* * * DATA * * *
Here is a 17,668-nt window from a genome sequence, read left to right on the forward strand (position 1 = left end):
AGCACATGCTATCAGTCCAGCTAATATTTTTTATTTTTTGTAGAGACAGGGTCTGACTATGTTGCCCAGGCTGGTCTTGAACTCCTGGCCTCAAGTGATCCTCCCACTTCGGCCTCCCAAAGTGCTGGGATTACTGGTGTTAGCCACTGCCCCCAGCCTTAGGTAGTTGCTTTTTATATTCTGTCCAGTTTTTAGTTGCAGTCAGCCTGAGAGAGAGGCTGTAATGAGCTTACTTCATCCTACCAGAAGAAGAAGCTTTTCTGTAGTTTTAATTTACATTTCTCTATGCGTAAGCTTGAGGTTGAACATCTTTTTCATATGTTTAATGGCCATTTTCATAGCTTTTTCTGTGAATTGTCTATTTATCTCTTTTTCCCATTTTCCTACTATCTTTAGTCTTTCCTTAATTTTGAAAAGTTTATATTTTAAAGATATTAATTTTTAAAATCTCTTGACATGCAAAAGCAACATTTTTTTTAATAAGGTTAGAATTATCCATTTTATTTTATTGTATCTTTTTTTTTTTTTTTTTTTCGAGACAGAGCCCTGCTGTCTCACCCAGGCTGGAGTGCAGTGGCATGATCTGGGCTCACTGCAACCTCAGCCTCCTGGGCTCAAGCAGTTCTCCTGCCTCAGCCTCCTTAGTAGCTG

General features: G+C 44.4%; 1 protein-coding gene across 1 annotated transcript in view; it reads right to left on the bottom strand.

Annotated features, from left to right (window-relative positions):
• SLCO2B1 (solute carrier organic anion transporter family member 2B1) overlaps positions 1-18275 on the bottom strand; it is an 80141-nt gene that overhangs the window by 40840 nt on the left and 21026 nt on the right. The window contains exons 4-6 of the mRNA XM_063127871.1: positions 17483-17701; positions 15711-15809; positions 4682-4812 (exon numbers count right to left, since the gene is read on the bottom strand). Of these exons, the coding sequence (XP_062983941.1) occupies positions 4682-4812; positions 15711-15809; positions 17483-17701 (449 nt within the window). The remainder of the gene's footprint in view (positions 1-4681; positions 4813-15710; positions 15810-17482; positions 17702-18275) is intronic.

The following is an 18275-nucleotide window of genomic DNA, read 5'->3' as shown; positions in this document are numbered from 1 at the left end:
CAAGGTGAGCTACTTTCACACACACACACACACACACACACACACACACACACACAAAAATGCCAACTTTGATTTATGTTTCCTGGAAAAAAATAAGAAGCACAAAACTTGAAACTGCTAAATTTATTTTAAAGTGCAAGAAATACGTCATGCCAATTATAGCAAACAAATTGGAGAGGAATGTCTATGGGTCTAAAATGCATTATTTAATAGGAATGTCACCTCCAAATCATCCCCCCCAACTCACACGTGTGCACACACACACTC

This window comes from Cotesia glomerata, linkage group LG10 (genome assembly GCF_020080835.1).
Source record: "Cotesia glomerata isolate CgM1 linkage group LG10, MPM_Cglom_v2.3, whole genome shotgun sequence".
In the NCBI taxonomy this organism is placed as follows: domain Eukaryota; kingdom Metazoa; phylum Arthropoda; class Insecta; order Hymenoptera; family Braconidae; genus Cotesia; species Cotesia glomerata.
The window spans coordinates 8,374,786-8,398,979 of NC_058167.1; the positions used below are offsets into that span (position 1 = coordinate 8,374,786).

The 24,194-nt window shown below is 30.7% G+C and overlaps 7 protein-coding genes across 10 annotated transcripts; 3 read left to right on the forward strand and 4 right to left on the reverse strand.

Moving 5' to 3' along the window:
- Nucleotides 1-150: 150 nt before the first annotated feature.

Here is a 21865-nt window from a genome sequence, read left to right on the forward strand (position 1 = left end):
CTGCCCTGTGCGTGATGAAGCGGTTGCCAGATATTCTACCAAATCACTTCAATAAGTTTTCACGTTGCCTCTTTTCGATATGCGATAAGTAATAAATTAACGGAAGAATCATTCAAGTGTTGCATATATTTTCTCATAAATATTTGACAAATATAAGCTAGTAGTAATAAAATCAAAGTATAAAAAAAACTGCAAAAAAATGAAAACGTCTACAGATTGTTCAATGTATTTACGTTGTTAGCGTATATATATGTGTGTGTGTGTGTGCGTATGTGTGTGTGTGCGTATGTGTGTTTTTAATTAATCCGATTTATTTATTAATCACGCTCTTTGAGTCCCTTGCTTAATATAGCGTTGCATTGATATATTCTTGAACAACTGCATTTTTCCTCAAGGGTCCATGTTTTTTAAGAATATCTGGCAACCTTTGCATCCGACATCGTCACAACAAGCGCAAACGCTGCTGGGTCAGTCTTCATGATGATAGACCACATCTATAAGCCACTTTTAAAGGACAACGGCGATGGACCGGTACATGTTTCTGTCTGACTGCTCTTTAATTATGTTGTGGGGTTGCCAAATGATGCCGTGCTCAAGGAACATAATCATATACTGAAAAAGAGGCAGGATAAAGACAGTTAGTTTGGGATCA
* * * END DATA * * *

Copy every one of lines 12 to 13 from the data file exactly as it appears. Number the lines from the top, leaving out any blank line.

The 24,194-nt window shown below is 30.7% G+C and overlaps 7 protein-coding genes across 10 annotated transcripts; 3 read left to right on the forward strand and 4 right to left on the reverse strand.

Moving 5' to 3' along the window: